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I've read Wikipedia's entry on frame of reference and also followed all of the references cited in the text (Salençon, Brillouin, Norton, etc) but I'm struggling to find any concise definition in all of that.

I would like a concise definition for a frame of reference in the context of Newtonian mechanics. This definition should not involve any additional qualifiers such as inertial and must be mature enough as to differentiate a frame of reference and a coordinate system. Is there one such definition?

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  • $\begingroup$ I once saw this: "A frame in which Newton's laws are valid." Perhaps unsatisfying, but I think it works. $\endgroup$ – garyp Jul 15 at 17:47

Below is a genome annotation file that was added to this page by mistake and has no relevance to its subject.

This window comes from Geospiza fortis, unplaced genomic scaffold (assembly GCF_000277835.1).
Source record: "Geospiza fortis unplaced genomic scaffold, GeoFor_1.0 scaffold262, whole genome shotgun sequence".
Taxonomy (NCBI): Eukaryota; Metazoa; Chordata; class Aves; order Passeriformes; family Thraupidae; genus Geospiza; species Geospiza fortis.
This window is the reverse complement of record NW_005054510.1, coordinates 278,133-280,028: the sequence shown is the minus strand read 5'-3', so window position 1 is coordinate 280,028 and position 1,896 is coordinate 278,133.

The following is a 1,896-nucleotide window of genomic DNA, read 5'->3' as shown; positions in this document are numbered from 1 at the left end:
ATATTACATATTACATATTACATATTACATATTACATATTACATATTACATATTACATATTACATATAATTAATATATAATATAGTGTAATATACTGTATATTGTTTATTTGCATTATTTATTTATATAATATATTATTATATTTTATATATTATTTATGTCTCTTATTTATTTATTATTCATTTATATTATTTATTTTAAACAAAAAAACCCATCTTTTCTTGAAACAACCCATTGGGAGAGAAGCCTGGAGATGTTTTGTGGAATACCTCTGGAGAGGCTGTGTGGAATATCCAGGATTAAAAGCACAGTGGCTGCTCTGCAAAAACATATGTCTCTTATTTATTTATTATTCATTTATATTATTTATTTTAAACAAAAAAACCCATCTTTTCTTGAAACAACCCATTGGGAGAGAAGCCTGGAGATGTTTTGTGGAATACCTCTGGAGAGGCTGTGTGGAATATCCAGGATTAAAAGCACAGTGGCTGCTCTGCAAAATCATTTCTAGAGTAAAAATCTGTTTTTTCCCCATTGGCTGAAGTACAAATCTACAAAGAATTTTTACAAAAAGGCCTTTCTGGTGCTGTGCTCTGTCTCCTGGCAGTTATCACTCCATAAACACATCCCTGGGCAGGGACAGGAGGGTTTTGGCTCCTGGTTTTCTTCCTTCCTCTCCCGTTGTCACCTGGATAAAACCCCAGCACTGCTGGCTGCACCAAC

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    $\begingroup$ "mature enough as to differentiate a frame of reference and a coordinate system" - I would seriously challenge the notion that there is a single universal way to make that distinction. $\endgroup$ – Emilio Pisanty Jul 15 at 17:54
  • $\begingroup$ @EmilioPisanty Are you referring to the Newtonian spacetime only or GR as well? What is your take on this Q&A? physics.stackexchange.com/questions/458854/… $\endgroup$ – safesphere Jul 15 at 19:11
  • $\begingroup$ Possible duplicate: physics.stackexchange.com/questions/12221/… $\endgroup$ – safesphere Jul 15 at 19:15
  • $\begingroup$ @garyp, there are also non-inertial frames of reference. $\endgroup$ – David White Jul 16 at 1:54

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